We don’t really know what her relationship with them is like, but it doesn’t seem like the fairies are very adept at parenting since they still can’t do anything without magic after sixteen years.

sleeping beautiy cake candles life copy

So Aurora wants love and that makes sense.

Yet I know it’s true that visions are seldom all they seem

But if I know you, I know what you’ll do

You’ll love me at once, the way you did once upon a dream

I think this first line definitely shows us that she’s been let down in love (the fairies?) before. Or she’s heard stories. But this also goes back the fairy tale aspect of most Disney films. True Love, Happily Ever After, etc. Lots of people don’t believe in those, or think it’s cheesy. People get hurt, a lot of times it doesn’t work out. But this song is basically telling you not to be a cynic. Sure, things don’t work out, dreams don’t always come true, but this time…

Or it’s a song about a guy and a girl meeting in woods and admiring the gleam in each other’s eyes. I don’t know.


Learn to Do It (Waltz Reprise) – Anastasia (Mel)

anastasia dance

Anastasia’s love song is interesting, because not only is it a reprise, but it’s not sung from the perspective of either of the couple. In fact, it’s from the matchmaker’s perspective, as he realizes that he’s inadvertedly pushed Dimitri and Anastasia together in the midst of their scheme.

anastasia dimitri vlad

It’s one, two, three,

And suddenly, I see it at a glance

She’s radiant, and confident,

And born to take this chance

Here, Vladimir admires his handiwork; watching Anastasia dance proves to him that he made the right choice, choosing her for his con. By bringing out her confidence and teaching her about Anastasia’s life, he and Dimitri have gotten her ready for this. She’s “born to take this chance” – which fits in more ways than one, considering Anya actually is the lost Anastasia.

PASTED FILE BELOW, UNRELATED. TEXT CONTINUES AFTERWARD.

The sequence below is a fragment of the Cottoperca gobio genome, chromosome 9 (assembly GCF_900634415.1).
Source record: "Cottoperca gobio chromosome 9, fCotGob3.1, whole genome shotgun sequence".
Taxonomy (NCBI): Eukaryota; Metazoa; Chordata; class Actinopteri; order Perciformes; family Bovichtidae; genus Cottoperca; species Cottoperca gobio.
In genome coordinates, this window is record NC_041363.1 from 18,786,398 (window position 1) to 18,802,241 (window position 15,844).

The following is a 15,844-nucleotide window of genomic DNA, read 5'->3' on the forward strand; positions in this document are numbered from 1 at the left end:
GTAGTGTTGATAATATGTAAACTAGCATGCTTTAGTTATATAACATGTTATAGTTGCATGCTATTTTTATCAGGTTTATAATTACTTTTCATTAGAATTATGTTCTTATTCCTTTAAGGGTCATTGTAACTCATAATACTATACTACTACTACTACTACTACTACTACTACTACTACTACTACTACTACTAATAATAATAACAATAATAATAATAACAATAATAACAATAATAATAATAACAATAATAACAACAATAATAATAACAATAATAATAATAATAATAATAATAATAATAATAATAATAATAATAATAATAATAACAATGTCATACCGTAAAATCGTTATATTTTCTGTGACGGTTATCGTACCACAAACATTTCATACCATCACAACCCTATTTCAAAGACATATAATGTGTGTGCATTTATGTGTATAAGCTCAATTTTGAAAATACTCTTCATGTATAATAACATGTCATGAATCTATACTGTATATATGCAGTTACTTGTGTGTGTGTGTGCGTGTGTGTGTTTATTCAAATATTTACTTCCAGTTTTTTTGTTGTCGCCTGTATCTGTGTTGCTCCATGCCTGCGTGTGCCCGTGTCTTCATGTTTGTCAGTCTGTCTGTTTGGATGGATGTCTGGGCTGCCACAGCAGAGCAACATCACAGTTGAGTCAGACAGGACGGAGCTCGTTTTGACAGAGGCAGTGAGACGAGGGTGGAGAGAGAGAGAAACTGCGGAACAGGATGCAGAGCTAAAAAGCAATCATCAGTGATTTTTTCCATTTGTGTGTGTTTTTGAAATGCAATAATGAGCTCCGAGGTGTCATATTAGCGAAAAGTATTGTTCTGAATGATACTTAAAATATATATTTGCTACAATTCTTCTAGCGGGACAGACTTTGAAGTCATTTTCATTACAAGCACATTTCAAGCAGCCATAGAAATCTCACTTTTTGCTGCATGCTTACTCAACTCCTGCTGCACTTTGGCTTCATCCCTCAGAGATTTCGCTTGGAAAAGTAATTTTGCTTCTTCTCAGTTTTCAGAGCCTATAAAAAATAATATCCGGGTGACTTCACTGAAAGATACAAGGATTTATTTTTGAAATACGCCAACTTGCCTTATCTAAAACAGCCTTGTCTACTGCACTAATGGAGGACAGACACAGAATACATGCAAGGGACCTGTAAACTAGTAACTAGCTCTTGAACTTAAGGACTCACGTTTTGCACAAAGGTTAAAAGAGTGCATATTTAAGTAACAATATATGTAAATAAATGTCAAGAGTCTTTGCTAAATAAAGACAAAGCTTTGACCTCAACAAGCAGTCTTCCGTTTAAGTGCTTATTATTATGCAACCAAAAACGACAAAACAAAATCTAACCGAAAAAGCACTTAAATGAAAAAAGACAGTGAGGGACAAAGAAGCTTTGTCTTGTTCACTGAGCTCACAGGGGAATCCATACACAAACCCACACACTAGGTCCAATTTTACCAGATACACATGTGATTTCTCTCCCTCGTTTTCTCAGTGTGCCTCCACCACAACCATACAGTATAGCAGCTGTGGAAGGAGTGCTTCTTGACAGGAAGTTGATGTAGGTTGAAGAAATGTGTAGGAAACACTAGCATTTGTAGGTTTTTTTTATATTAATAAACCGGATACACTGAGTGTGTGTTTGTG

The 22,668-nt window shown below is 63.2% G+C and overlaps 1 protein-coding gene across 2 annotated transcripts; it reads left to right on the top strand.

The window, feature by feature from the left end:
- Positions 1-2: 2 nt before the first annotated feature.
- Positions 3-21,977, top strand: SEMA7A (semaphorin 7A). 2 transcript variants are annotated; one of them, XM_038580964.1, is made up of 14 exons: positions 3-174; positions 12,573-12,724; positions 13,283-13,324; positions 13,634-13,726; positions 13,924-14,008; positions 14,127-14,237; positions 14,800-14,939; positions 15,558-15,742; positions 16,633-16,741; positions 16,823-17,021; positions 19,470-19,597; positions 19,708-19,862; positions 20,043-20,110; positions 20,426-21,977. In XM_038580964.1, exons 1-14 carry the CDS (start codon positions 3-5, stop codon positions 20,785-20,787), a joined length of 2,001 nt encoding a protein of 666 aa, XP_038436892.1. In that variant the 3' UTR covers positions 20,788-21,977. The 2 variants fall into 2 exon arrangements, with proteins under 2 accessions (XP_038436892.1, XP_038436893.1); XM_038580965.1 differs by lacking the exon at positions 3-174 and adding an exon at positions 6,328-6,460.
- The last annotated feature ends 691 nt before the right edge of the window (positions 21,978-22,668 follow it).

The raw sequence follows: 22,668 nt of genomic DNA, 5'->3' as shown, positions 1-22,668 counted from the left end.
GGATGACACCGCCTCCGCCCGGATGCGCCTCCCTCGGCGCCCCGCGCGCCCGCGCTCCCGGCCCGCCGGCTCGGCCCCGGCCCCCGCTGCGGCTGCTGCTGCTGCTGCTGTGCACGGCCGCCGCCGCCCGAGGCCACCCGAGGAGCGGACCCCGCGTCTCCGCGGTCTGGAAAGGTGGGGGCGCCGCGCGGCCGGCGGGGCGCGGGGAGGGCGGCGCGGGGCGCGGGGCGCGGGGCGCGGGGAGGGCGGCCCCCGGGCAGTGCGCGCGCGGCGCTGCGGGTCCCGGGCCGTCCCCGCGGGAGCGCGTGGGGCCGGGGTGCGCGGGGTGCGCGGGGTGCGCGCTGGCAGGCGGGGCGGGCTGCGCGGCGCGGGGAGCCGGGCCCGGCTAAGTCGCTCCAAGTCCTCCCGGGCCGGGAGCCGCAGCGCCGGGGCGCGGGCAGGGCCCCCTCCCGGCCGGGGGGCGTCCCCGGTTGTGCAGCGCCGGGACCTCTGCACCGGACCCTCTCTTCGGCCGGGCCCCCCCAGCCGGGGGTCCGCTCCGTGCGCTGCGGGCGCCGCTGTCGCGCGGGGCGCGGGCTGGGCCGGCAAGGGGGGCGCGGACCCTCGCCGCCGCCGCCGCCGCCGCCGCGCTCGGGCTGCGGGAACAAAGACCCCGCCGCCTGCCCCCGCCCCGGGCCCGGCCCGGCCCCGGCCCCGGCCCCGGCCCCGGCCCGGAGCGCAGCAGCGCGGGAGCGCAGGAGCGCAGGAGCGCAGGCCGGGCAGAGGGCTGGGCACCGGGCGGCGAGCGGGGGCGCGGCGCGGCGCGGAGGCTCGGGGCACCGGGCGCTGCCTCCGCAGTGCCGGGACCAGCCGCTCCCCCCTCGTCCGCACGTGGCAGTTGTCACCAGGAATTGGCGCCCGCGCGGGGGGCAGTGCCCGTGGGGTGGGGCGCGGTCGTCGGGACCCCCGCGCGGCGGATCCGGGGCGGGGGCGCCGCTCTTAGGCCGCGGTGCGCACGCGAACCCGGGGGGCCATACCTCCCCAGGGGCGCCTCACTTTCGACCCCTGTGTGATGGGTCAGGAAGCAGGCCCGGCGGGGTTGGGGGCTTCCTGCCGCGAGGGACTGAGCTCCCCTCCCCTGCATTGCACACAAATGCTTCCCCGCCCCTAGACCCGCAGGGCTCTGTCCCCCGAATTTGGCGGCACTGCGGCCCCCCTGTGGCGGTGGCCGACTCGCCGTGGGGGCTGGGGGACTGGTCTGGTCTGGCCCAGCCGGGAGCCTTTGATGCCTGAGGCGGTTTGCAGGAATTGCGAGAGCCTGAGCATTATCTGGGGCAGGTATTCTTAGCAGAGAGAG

The “it” Vladimir refers to could also refer to the romance between Dimitri and Anya, which he gets into here:

I taught her well, I planned it all,

I just forgot… romance

Vladimir may have planned out everything, but he forgot to plan for the unexpected. He didn’t realize that despite Dimitri and Anya’s initial distaste for each other, they might end up falling in love. And here’s where he’s bittersweet about the whole thing.

anastasia shock copy

Obviously, he wants Dimitri to be happy, considering how close they are, but the emotional attachment might cause issues for them, and he doesn’t want his best friend to get hurt. At this point, he’s also grown fond of Anya, so he’s worried about them both. He scolds himself, saying:

Vlad, how could you do this?

How will we get through this?

I should have never let them dance

But unfortunately for Vladimir, it’s a little too late to sulk about it, so he’s just going to have to deal with the fact that Dimitri and Anya are falling for one another. (And lucky for him, and them, it ends up working out in the end.)

anastasia kiss

One interesting thing I noticed when I watched this scene was the way that Dimitri and Anya move in perfect harmony when they waltz. It shows their connection, and how normally stubborn Anya lets Dimitri take the lead, trusting him not to screw things up. I thought that was a nice touch to foreshadow this romance, and how opening up to one another and trusting each other is ultimately what strengthens a relationship. You can’t have a relationship without trust, after all.


Love – Robin Hood (Mic)

Love is a super short song in Robin Hood. The singer has this very dreamy quality to her voice that emphasizes this idea that love changes you, everything happens in a bubble:

Once we watched a lazy world go by

Now the days seem to fly